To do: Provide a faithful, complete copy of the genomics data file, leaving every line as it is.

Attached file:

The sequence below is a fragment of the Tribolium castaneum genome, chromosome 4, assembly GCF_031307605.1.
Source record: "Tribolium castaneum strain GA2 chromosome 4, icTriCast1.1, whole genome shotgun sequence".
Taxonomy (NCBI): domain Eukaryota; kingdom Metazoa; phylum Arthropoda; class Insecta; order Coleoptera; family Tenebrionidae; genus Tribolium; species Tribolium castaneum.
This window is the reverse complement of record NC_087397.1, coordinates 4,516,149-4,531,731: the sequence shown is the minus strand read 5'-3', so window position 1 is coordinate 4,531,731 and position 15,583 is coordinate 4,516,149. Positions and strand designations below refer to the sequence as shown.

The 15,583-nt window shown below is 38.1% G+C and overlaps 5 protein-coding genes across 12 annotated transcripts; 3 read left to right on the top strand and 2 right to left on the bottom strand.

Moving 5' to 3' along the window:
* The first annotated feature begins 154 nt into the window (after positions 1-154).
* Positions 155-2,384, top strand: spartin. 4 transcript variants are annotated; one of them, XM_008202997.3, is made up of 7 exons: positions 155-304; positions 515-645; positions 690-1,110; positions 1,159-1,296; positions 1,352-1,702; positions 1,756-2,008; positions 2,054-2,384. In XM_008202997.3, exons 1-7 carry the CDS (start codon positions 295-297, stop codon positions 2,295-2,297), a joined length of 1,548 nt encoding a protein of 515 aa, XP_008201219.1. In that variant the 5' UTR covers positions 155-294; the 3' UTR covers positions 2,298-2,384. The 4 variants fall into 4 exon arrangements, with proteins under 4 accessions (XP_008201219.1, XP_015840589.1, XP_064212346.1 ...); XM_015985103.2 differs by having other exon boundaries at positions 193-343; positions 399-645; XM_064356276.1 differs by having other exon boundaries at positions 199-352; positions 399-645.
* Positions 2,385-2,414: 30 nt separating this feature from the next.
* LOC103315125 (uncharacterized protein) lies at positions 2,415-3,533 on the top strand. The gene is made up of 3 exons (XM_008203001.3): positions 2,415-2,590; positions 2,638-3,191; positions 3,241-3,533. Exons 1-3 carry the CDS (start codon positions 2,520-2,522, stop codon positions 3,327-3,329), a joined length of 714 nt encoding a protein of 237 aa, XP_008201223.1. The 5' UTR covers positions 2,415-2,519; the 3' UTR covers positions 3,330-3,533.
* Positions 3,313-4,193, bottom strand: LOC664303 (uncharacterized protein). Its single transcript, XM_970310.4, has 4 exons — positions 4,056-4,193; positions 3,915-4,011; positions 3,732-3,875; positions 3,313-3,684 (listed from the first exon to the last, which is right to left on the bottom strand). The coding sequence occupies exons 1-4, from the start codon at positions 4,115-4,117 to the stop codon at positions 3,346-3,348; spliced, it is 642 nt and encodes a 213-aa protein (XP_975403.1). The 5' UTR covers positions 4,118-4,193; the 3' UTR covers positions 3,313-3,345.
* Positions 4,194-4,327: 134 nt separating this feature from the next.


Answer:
The sequence below is a fragment of the Tribolium castaneum genome, chromosome 4, assembly GCF_031307605.1.
Source record: "Tribolium castaneum strain GA2 chromosome 4, icTriCast1.1, whole genome shotgun sequence".
Taxonomy (NCBI): domain Eukaryota; kingdom Metazoa; phylum Arthropoda; class Insecta; order Coleoptera; family Tenebrionidae; genus Tribolium; species Tribolium castaneum.
This window is the reverse complement of record NC_087397.1, coordinates 4,516,149-4,531,731: the sequence shown is the minus strand read 5'-3', so window position 1 is coordinate 4,531,731 and position 15,583 is coordinate 4,516,149. Positions and strand designations below refer to the sequence as shown.

The 15,583-nt window shown below is 38.1% G+C and overlaps 5 protein-coding genes across 12 annotated transcripts; 3 read left to right on the top strand and 2 right to left on the bottom strand.

Moving 5' to 3' along the window:
* The first annotated feature begins 154 nt into the window (after positions 1-154).
* Positions 155-2,384, top strand: spartin. 4 transcript variants are annotated; one of them, XM_008202997.3, is made up of 7 exons: positions 155-304; positions 515-645; positions 690-1,110; positions 1,159-1,296; positions 1,352-1,702; positions 1,756-2,008; positions 2,054-2,384. In XM_008202997.3, exons 1-7 carry the CDS (start codon positions 295-297, stop codon positions 2,295-2,297), a joined length of 1,548 nt encoding a protein of 515 aa, XP_008201219.1. In that variant the 5' UTR covers positions 155-294; the 3' UTR covers positions 2,298-2,384. The 4 variants fall into 4 exon arrangements, with proteins under 4 accessions (XP_008201219.1, XP_015840589.1, XP_064212346.1 ...); XM_015985103.2 differs by having other exon boundaries at positions 193-343; positions 399-645; XM_064356276.1 differs by having other exon boundaries at positions 199-352; positions 399-645.
* Positions 2,385-2,414: 30 nt separating this feature from the next.
* LOC103315125 (uncharacterized protein) lies at positions 2,415-3,533 on the top strand. The gene is made up of 3 exons (XM_008203001.3): positions 2,415-2,590; positions 2,638-3,191; positions 3,241-3,533. Exons 1-3 carry the CDS (start codon positions 2,520-2,522, stop codon positions 3,327-3,329), a joined length of 714 nt encoding a protein of 237 aa, XP_008201223.1. The 5' UTR covers positions 2,415-2,519; the 3' UTR covers positions 3,330-3,533.
* Positions 3,313-4,193, bottom strand: LOC664303 (uncharacterized protein). Its single transcript, XM_970310.4, has 4 exons — positions 4,056-4,193; positions 3,915-4,011; positions 3,732-3,875; positions 3,313-3,684 (listed from the first exon to the last, which is right to left on the bottom strand). The coding sequence occupies exons 1-4, from the start codon at positions 4,115-4,117 to the stop codon at positions 3,346-3,348; spliced, it is 642 nt and encodes a 213-aa protein (XP_975403.1). The 5' UTR covers positions 4,118-4,193; the 3' UTR covers positions 3,313-3,345.
* Positions 4,194-4,327: 134 nt separating this feature from the next.